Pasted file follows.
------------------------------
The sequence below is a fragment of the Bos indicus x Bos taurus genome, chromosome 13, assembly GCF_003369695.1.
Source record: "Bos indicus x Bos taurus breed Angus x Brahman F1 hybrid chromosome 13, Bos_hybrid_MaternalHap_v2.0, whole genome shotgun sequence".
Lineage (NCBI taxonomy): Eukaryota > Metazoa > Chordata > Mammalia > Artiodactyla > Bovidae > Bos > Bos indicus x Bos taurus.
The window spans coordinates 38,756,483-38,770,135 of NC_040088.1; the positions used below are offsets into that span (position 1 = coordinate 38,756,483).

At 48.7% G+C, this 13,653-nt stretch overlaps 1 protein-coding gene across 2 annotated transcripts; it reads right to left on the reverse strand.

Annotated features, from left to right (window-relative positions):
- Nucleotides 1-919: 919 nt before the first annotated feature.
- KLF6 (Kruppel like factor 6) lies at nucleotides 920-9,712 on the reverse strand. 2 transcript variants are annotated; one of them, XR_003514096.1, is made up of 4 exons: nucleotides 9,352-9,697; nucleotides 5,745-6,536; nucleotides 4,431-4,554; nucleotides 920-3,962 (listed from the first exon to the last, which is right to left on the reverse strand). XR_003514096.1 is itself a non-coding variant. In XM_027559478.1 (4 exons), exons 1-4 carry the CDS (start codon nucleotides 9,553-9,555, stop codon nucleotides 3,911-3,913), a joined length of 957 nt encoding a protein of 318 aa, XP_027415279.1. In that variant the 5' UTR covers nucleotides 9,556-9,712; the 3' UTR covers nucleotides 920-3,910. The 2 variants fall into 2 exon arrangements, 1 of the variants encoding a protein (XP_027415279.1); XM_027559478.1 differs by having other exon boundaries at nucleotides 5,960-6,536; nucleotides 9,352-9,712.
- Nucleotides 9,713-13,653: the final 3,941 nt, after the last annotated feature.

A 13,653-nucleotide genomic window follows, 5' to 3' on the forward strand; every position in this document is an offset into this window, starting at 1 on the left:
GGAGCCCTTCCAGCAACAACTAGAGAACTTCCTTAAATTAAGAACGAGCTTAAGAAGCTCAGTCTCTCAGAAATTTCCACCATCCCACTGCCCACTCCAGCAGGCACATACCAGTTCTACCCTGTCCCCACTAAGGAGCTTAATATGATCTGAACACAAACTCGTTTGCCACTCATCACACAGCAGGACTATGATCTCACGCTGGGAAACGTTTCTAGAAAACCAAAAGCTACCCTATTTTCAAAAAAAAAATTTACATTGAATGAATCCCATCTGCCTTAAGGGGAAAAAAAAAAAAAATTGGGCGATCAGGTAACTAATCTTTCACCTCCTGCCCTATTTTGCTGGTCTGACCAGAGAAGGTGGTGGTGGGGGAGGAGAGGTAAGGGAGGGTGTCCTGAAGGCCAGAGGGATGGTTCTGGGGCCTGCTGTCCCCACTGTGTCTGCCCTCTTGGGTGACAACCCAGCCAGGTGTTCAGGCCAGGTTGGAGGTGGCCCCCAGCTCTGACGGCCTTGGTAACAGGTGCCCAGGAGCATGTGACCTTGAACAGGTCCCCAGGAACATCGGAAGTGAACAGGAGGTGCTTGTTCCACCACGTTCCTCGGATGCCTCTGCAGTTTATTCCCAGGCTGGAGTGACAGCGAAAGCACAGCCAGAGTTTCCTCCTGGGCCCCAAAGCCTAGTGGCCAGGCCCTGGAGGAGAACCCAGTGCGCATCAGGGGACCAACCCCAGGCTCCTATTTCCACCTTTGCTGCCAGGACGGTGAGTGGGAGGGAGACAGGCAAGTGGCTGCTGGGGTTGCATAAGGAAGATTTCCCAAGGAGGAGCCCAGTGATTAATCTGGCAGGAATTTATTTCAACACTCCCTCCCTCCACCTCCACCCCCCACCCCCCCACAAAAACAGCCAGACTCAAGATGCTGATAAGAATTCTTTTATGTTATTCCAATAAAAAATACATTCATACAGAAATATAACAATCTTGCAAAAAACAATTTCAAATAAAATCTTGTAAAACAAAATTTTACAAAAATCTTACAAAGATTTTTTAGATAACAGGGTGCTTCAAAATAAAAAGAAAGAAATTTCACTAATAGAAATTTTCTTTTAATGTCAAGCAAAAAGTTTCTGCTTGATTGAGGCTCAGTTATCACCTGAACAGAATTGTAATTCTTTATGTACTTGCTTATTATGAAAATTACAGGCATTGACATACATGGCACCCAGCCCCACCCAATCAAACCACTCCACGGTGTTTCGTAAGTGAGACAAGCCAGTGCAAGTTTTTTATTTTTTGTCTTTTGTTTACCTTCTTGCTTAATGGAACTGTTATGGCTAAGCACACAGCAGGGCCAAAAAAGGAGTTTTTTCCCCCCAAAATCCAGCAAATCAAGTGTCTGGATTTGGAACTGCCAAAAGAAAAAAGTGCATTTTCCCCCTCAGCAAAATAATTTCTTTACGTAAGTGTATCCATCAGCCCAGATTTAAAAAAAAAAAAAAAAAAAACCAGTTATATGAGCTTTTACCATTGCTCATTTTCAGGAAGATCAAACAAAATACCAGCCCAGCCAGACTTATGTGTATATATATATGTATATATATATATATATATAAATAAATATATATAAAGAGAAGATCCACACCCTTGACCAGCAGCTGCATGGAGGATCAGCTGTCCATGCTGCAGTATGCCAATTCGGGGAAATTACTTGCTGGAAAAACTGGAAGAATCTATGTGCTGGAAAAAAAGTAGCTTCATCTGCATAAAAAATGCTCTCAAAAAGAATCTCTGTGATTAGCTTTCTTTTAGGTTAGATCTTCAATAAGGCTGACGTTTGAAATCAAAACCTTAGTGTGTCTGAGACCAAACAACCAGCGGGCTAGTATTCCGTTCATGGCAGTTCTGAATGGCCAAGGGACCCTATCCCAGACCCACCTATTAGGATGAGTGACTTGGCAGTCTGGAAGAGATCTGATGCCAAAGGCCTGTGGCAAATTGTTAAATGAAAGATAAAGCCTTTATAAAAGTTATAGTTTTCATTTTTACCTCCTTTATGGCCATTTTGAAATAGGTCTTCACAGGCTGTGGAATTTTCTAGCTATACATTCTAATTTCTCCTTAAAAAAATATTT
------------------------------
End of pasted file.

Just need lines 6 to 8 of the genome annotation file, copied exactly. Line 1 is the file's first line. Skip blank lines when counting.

Annotated features, from left to right (window-relative positions):
- Nucleotides 1-919: 919 nt before the first annotated feature.
- KLF6 (Kruppel like factor 6) lies at nucleotides 920-9,712 on the reverse strand. 2 transcript variants are annotated; one of them, XR_003514096.1, is made up of 4 exons: nucleotides 9,352-9,697; nucleotides 5,745-6,536; nucleotides 4,431-4,554; nucleotides 920-3,962 (listed from the first exon to the last, which is right to left on the reverse strand). XR_003514096.1 is itself a non-coding variant. In XM_027559478.1 (4 exons), exons 1-4 carry the CDS (start codon nucleotides 9,553-9,555, stop codon nucleotides 3,911-3,913), a joined length of 957 nt encoding a protein of 318 aa, XP_027415279.1. In that variant the 5' UTR covers nucleotides 9,556-9,712; the 3' UTR covers nucleotides 920-3,910. The 2 variants fall into 2 exon arrangements, 1 of the variants encoding a protein (XP_027415279.1); XM_027559478.1 differs by having other exon boundaries at nucleotides 5,960-6,536; nucleotides 9,352-9,712.